It was a hive of activity at Washington Hall in Seattle, on November 15, 2014 for the annual Short Run Seattle Comix & Art Festival. Comic arts festivals continue to gain ground as interest and demand grows for independent comics. Here in Seattle, Short Run has proven to be the leading venue to connect creators with the public. Now in its third year, the festival offers a dazzling selection of work by some of the best talents in the U.S. and beyond.
John Porcellino, Short Run, 15 November 2014
I had the pleasure of chatting with Short Run’s Guest of Honor, John Porcellino, and he was quite gracious. My partner, Jennifer Daydreamer, and I had gotten to see an advance copy of the documentary on his life and career, “Root Hog or Die.” Jennifer asked if it had been planned to have the documentary and John’s new book, “Hospital Suite,” come out at the same time. And John explained that the documentary had been years in the making and it was a wonderful coincidence to have these two separate projects join together into a tour. “The documentary is an extension of the book,” said John. I’d go farther to say it’s an extension of King-Cat Comics, as if it took on another life as a film. Well, more to talk about at a later date. I asked John for some recommendations from his Spit and a Half distribution catalog and I’ll be reviewing them shortly.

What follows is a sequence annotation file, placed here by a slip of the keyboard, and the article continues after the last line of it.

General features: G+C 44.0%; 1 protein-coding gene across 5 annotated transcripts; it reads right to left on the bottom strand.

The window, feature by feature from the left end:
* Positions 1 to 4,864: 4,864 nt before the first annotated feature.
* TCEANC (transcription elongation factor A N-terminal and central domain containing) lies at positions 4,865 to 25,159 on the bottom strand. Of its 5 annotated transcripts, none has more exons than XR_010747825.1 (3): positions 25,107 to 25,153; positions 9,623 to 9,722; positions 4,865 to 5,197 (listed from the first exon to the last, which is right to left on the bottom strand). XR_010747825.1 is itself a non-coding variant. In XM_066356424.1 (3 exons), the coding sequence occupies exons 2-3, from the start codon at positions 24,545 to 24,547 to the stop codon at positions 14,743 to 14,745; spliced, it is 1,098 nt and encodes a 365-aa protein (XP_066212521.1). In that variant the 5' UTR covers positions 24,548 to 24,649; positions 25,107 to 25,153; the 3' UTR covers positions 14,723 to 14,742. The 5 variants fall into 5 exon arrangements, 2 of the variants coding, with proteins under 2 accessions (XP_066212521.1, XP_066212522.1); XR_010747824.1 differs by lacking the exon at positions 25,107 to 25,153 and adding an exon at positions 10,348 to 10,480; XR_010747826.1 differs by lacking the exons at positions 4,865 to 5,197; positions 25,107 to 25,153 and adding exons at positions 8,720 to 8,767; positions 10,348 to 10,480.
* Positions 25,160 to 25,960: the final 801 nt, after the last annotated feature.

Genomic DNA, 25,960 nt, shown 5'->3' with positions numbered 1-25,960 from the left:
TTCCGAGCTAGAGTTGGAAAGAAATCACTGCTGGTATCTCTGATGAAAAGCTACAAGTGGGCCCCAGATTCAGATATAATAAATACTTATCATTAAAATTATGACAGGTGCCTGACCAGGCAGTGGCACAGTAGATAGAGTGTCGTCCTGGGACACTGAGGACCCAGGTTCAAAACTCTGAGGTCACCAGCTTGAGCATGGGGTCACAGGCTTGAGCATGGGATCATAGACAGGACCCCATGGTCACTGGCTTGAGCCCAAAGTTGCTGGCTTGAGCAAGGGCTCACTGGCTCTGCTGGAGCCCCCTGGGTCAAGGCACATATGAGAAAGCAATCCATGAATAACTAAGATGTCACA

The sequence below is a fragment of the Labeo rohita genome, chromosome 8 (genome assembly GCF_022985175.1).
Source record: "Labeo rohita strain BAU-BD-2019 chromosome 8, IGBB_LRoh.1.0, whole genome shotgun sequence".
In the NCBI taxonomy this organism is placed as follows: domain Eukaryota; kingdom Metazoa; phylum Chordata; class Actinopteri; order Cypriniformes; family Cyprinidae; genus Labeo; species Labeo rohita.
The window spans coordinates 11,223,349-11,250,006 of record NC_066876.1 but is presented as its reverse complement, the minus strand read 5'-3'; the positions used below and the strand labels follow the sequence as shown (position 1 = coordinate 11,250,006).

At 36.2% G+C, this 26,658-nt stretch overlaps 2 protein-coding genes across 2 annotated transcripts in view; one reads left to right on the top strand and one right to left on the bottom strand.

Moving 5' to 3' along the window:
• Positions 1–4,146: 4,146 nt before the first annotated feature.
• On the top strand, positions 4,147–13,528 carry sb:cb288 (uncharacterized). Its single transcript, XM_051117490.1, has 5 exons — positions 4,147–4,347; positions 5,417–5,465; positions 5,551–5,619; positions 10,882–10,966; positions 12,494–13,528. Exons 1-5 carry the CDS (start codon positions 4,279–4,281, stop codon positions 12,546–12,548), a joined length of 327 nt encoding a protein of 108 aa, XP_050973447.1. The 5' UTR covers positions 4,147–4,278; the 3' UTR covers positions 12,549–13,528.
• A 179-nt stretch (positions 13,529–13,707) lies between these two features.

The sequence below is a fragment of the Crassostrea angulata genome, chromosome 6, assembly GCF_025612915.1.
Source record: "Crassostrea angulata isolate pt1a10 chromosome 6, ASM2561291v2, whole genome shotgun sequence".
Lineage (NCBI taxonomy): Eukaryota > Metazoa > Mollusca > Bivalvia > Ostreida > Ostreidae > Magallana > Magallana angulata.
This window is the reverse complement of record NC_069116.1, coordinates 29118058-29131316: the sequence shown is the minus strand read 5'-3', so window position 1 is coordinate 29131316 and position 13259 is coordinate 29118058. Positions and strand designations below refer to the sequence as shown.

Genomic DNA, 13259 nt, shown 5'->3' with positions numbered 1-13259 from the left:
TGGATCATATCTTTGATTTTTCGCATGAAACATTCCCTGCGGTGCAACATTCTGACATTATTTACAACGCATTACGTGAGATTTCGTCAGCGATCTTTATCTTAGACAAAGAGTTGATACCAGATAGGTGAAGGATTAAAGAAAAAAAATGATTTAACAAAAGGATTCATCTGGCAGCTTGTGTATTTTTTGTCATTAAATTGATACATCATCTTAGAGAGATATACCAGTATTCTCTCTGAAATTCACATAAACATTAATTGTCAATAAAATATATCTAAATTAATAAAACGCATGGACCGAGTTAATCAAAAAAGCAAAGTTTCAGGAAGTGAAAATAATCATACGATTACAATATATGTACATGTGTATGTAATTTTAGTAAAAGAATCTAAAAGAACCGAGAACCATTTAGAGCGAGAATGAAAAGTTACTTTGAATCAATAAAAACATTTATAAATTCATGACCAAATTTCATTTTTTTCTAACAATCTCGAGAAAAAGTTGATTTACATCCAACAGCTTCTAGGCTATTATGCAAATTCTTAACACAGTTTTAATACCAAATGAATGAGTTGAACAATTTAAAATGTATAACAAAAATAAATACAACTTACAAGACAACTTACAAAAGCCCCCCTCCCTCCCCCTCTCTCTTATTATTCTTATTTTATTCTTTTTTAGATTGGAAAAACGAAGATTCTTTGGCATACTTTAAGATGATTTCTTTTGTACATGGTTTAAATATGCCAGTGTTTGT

Mark Campos, Short Run, 15 November 2014
Among other friends we got to catch up with were Mark Campos and David Lasky, both longtime Seattle cartoonists. I have recent work by Mark that I’ll be sharing with you soon too.
David Lasky, Short Run, 15 November 2014